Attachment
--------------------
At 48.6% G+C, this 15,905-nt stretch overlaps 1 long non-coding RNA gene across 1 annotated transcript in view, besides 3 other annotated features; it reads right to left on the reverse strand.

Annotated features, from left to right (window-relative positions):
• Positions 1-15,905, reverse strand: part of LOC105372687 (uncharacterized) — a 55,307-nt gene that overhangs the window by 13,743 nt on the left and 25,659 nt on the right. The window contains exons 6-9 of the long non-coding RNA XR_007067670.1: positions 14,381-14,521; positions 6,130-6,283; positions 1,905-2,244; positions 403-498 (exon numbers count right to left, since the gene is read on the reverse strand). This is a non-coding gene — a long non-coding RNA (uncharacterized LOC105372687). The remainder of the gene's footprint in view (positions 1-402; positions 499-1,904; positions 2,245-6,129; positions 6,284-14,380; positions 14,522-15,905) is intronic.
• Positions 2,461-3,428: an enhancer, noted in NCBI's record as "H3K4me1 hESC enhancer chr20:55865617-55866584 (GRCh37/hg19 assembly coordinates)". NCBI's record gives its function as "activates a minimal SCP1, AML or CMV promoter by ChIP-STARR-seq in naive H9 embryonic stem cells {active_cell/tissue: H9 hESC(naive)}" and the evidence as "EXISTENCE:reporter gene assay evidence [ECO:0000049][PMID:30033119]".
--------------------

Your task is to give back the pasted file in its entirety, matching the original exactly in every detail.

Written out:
At 48.6% G+C, this 15,905-nt stretch overlaps 1 long non-coding RNA gene across 1 annotated transcript in view, besides 3 other annotated features; it reads right to left on the reverse strand.

Annotated features, from left to right (window-relative positions):
• Positions 1-15,905, reverse strand: part of LOC105372687 (uncharacterized) — a 55,307-nt gene that overhangs the window by 13,743 nt on the left and 25,659 nt on the right. The window contains exons 6-9 of the long non-coding RNA XR_007067670.1: positions 14,381-14,521; positions 6,130-6,283; positions 1,905-2,244; positions 403-498 (exon numbers count right to left, since the gene is read on the reverse strand). This is a non-coding gene — a long non-coding RNA (uncharacterized LOC105372687). The remainder of the gene's footprint in view (positions 1-402; positions 499-1,904; positions 2,245-6,129; positions 6,284-14,380; positions 14,522-15,905) is intronic.
• Positions 2,461-3,428: an enhancer, noted in NCBI's record as "H3K4me1 hESC enhancer chr20:55865617-55866584 (GRCh37/hg19 assembly coordinates)". NCBI's record gives its function as "activates a minimal SCP1, AML or CMV promoter by ChIP-STARR-seq in naive H9 embryonic stem cells {active_cell/tissue: H9 hESC(naive)}" and the evidence as "EXISTENCE:reporter gene assay evidence [ECO:0000049][PMID:30033119]".